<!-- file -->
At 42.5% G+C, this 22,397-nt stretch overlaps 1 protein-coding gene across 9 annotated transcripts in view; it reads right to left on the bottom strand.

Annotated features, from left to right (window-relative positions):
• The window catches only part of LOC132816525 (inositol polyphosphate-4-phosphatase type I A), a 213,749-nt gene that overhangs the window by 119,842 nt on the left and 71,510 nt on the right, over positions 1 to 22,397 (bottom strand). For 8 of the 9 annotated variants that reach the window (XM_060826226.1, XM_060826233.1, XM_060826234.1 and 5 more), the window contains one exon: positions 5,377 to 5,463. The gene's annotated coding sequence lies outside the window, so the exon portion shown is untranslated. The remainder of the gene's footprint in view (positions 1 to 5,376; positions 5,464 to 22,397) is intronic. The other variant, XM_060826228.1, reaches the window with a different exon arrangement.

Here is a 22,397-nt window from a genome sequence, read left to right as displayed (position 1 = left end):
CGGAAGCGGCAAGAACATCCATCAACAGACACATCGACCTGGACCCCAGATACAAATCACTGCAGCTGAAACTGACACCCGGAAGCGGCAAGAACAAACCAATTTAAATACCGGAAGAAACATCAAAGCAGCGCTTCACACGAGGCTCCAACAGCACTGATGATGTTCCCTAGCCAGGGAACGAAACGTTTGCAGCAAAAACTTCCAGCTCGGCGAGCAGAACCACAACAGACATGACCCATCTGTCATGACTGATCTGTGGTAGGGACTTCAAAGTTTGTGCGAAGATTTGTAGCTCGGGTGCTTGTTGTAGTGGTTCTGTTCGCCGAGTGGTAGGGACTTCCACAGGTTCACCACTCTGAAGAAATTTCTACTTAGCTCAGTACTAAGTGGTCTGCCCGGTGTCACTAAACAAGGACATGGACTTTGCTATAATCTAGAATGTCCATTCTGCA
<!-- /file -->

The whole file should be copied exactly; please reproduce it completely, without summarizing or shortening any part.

At 42.5% G+C, this 22,397-nt stretch overlaps 1 protein-coding gene across 9 annotated transcripts in view; it reads right to left on the bottom strand.

Annotated features, from left to right (window-relative positions):
• The window catches only part of LOC132816525 (inositol polyphosphate-4-phosphatase type I A), a 213,749-nt gene that overhangs the window by 119,842 nt on the left and 71,510 nt on the right, over positions 1 to 22,397 (bottom strand). For 8 of the 9 annotated variants that reach the window (XM_060826226.1, XM_060826233.1, XM_060826234.1 and 5 more), the window contains one exon: positions 5,377 to 5,463. The gene's annotated coding sequence lies outside the window, so the exon portion shown is untranslated. The remainder of the gene's footprint in view (positions 1 to 5,376; positions 5,464 to 22,397) is intronic. The other variant, XM_060826228.1, reaches the window with a different exon arrangement.

Here is a 22,397-nt window from a genome sequence, read left to right as displayed (position 1 = left end):
CGGAAGCGGCAAGAACATCCATCAACAGACACATCGACCTGGACCCCAGATACAAATCACTGCAGCTGAAACTGACACCCGGAAGCGGCAAGAACAAACCAATTTAAATACCGGAAGAAACATCAAAGCAGCGCTTCACACGAGGCTCCAACAGCACTGATGATGTTCCCTAGCCAGGGAACGAAACGTTTGCAGCAAAAACTTCCAGCTCGGCGAGCAGAACCACAACAGACATGACCCATCTGTCATGACTGATCTGTGGTAGGGACTTCAAAGTTTGTGCGAAGATTTGTAGCTCGGGTGCTTGTTGTAGTGGTTCTGTTCGCCGAGTGGTAGGGACTTCCACAGGTTCACCACTCTGAAGAAATTTCTACTTAGCTCAGTACTAAGTGGTCTGCCCGGTGTCACTAAACAAGGACATGGACTTTGCTATAATCTAGAATGTCCATTCTGCA